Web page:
by Izaak Garcia
Organ donations save lives, but there
are flaws in the system.
People who need an organ transplant often have a limited number of days left. It may be a grim thought, but it leads to some vital questions. How much is one day of life worth? $100? $200? Perhaps even $1000? Is it worth giving up your most prized possessions, items that have been with you from the moment you were born? Or is one day so different from another that it is impossible to quantify? To many people around the world, one day of life is worth next to nothing. To others, it is worth everything they have. But what if you were in charge of determining how much one or more days of life are worth, and not only that, but who gets to receive that life? How would you make that decision? How could you? How could we as humans possibly know what form life manifests in, much less choose who gets to obtain it? Well, in medicine, we do know. Life takes the form of a healthy heart, a non-damaged kidney, or a properly working lung. It’s a functioning liver that filters blood, or a pancreas that breaks down the nutrients in your body. And every day, doctors around the world must operate through a system to choose who receives those essential things.
Dr. Tanjala Purnell, Assistant Professor of Cardiovascular and Clinical Epidemiology at Johns Hopkins University, delved directly into this problem in a study published in the Journal of the American Medical Association. By studying kidney transplants from living donors from 1995 to 2014, Dr. Purnell was able to uncover a drastic issue within the Black and Hispanic communities in regards to the eligibility of candidates to donate organs. As time progressed, Dr. Purnell found that even though the process of organ transplants wasn’t inherently based on race, the steps to become an eligible organ donor contained underlying biases towards these communities. In the last 20 years, Black and Hispanic populations have been disproportionately affected by diseases like diabetes and high blood pressure. Because of these factors, they are unable to become a live donor (Johns Hopkins Medicine). It is apparent that the organ donation system is flawed and needs to be improved.
It’s a harsh truth to swallow. It’s even harder knowing that the system and the people in charge of it should be working to change the medical field for the better. But it does not have to stay this way. There are many things that would help to empower people throughout the organ donation process, such as access to a wide variety of educational resources and trained medical professionals. Educating the public about these problems is the first step in the process of not only understanding the medical system, but also improving it for us and future generations.
About Izaak Garcia
Izaak Garcia is currently a freshman at the University of Southern California, majoring in Cinema and Media Studies with a minor in Applied Cybersecurity. He has played soccer with FC Peoria, Dunlap, and Richwoods for over a decade combined. Garcia has also played tennis for 4 years, securing a spot on both junior varsity and varsity teams. Along with this, he has competed with the Richwoods Worldwide Youth Science and Engineering team for Biology and English for 2 years and earned multiple awards for the school. Garcia is also heavily involved with the arts. As a multi-instrumentalist, he has played the saxophone for 8 years and piano for 2 years. During his junior year of high school, he was involved in theater at Richwoods as stage crew and manager. He helped with two productions and was being trained to be stage manager for senior year before the COVID-19 pandemic impacted school. Outside of school activities, Garcia is involved in Jack and Jill of America (an organization for young African American men and women to serve the community). He served as his chapter’s treasurer during his freshman year of high school. Along with Jack and Jill of America, he enjoys coding, learning new languages, and playing video games.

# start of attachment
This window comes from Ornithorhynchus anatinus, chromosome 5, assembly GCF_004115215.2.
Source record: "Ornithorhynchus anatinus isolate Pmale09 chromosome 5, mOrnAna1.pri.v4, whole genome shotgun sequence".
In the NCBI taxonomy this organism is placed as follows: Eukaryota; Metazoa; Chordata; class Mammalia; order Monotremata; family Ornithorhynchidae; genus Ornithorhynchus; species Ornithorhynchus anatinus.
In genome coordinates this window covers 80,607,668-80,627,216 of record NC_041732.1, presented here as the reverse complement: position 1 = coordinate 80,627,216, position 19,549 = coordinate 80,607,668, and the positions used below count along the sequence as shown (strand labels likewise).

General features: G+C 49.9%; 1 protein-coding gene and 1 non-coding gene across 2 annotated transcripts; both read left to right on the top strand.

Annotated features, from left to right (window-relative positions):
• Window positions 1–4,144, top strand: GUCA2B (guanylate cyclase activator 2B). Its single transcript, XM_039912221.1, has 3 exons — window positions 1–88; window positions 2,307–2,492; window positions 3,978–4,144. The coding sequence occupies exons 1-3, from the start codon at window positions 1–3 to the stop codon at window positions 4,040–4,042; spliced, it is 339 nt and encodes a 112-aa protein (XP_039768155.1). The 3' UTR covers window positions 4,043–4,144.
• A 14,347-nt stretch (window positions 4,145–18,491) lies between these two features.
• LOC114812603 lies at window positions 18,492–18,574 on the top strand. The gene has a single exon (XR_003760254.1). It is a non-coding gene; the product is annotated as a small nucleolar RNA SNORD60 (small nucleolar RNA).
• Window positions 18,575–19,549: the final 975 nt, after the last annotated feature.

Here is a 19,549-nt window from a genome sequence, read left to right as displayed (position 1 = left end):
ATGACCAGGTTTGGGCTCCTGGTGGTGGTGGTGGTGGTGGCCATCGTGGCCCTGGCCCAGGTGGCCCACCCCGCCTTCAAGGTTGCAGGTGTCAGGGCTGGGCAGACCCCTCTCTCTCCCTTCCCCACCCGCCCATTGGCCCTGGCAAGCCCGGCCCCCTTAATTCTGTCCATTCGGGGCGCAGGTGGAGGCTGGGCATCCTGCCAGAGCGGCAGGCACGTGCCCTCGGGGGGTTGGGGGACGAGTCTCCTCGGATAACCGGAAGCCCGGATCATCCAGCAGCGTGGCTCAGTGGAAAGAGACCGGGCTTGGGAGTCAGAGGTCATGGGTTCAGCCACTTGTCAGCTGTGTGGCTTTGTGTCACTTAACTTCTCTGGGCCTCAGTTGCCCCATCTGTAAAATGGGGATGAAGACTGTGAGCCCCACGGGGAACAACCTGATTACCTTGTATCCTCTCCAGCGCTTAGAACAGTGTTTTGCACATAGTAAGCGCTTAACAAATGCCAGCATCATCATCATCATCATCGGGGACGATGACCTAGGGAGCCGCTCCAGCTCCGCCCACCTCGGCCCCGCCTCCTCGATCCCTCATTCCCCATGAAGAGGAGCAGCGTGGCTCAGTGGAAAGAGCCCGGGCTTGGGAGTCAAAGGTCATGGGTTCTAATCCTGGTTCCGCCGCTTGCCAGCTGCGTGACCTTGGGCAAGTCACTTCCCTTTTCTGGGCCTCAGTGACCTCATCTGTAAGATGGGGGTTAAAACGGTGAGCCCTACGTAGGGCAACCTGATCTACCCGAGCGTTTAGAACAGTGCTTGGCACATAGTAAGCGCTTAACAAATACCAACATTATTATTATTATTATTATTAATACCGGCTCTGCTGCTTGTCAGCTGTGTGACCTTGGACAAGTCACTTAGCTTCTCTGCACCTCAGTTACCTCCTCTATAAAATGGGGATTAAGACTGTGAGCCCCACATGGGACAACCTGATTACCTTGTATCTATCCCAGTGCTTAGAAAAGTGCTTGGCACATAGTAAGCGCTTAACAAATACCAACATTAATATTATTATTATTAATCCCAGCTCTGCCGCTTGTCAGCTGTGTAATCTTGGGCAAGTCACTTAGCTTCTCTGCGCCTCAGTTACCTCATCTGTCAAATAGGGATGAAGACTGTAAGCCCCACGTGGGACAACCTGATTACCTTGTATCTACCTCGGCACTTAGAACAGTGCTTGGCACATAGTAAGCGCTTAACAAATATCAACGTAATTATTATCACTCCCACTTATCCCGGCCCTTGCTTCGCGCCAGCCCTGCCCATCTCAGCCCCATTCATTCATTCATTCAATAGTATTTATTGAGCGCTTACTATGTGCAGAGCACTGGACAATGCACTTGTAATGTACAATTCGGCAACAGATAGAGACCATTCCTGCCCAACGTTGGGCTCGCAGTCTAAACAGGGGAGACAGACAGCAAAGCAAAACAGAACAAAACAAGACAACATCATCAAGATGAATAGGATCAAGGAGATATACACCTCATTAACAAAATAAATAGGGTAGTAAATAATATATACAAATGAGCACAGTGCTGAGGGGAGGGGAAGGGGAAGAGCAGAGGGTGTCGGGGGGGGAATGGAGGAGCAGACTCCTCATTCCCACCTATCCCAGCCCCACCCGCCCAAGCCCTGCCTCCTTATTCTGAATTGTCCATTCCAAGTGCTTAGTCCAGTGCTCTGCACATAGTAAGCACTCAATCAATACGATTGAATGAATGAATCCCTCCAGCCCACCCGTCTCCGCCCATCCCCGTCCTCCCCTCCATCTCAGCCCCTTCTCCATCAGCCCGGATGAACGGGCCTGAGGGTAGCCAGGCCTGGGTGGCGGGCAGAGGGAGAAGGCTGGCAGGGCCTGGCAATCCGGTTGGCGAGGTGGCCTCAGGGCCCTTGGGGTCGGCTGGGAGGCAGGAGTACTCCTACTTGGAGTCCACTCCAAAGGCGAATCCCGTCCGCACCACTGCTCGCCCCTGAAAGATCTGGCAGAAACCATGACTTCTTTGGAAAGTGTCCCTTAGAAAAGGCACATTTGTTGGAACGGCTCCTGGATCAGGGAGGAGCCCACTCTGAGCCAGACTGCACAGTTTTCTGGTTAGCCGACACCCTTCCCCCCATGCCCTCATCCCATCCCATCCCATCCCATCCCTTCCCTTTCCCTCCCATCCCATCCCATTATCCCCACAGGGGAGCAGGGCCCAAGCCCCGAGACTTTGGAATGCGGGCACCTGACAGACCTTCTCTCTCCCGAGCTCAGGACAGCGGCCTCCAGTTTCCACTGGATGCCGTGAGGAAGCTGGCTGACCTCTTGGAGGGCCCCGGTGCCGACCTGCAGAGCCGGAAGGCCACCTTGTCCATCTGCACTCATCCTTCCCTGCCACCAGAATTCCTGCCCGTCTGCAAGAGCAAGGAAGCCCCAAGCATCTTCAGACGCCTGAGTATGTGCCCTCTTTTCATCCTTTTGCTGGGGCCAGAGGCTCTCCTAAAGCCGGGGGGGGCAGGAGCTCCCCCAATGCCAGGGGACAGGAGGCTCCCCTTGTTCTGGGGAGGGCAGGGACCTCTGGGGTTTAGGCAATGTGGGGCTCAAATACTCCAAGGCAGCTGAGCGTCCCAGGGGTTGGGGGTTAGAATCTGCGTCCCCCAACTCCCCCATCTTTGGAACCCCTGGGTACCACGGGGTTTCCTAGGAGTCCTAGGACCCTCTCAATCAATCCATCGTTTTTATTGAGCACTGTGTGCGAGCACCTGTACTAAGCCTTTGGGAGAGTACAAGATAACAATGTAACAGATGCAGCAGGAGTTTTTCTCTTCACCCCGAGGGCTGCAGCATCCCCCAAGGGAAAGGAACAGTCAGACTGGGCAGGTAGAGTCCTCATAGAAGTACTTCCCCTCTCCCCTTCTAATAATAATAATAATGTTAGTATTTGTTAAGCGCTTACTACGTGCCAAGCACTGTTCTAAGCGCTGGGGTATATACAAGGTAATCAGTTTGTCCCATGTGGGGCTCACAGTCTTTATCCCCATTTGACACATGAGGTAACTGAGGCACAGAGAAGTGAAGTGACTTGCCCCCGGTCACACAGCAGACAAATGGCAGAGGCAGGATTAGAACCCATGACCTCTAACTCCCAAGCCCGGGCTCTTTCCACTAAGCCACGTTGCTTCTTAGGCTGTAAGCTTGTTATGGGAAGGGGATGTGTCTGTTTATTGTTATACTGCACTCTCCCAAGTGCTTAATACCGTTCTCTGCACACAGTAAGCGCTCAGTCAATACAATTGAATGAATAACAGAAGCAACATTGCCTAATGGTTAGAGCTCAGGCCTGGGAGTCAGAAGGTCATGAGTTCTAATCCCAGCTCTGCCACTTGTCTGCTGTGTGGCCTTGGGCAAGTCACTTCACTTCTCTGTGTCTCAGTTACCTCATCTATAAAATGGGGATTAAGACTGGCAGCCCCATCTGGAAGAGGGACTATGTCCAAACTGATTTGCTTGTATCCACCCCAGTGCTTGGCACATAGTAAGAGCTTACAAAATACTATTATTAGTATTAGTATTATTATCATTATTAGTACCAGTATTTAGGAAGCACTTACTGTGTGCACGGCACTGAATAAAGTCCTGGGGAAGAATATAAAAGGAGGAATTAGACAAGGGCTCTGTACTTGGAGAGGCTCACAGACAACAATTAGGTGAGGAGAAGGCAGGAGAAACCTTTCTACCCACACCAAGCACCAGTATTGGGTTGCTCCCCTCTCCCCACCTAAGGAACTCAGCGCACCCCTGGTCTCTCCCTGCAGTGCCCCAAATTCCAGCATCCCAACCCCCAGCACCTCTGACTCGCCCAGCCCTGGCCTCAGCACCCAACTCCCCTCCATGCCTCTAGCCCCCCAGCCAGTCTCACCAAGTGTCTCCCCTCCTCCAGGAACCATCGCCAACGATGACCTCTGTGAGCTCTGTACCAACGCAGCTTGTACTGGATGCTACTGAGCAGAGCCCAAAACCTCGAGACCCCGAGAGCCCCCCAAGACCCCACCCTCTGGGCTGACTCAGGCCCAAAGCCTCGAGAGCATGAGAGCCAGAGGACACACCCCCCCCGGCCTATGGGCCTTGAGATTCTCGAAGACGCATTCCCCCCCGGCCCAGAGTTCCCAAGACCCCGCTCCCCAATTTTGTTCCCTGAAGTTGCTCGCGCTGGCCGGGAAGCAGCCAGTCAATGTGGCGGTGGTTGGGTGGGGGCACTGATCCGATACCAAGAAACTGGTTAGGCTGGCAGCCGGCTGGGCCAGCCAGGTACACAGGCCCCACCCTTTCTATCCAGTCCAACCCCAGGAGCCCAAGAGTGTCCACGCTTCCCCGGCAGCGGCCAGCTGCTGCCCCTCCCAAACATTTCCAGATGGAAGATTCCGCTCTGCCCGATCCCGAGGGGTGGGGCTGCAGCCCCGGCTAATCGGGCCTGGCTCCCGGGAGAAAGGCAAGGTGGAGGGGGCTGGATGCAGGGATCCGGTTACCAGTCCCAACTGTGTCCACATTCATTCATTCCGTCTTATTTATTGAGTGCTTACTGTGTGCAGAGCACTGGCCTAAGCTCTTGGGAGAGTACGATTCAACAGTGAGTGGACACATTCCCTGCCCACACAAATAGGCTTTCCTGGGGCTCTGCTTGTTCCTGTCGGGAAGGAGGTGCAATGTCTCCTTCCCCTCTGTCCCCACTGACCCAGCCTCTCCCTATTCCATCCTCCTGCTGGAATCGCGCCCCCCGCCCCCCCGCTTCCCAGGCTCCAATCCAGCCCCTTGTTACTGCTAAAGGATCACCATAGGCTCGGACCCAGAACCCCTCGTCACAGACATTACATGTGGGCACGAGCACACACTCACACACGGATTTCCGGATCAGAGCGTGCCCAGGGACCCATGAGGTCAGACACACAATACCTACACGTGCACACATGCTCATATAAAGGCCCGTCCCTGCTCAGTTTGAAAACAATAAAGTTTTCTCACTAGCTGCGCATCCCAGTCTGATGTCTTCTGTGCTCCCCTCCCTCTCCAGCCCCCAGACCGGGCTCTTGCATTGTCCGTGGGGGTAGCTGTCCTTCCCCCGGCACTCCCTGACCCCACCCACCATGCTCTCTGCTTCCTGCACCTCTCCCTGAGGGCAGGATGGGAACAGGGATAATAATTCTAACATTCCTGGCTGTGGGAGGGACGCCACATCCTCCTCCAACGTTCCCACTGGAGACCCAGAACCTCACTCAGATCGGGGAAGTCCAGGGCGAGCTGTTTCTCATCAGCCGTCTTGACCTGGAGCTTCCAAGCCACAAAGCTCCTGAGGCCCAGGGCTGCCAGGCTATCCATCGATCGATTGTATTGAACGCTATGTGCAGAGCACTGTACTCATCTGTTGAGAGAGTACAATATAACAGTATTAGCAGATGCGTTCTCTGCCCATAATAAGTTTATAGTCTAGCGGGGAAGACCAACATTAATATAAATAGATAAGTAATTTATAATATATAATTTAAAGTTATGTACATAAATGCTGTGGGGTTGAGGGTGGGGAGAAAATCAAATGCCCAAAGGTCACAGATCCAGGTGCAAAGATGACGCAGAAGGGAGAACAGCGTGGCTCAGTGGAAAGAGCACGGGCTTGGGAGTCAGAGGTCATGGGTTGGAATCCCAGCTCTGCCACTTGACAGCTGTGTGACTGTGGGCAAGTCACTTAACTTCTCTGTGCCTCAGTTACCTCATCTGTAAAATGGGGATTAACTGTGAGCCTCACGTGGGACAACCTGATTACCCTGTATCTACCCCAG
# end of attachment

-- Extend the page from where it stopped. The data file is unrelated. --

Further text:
About Sophie Liu
Sophie Liu is a senior at Dunlap High School who has won numerous art prizes such as the Scholastic Art and Writing Gold Key Award and several honorable mentions. As someone who also values academics, business, and volunteering, she has participated in and led many activities in her community. Her volunteering contribution has awarded her the Gold President’s Volunteer Service Award. She is one of the club leaders of her school’s Interact Volunteering Club. During her summers, Liu has participated in several business camps such as Kelley Business’s Young Women’s Institute, where she has gained knowledge and experience in her passion. She also runs her own online art business where she creates commissioned art pieces and gains firsthand business experience. Liu plans to continue her love of business, volunteering, and art in college, where she will major in either Marketing or Business Analytics and minor in art.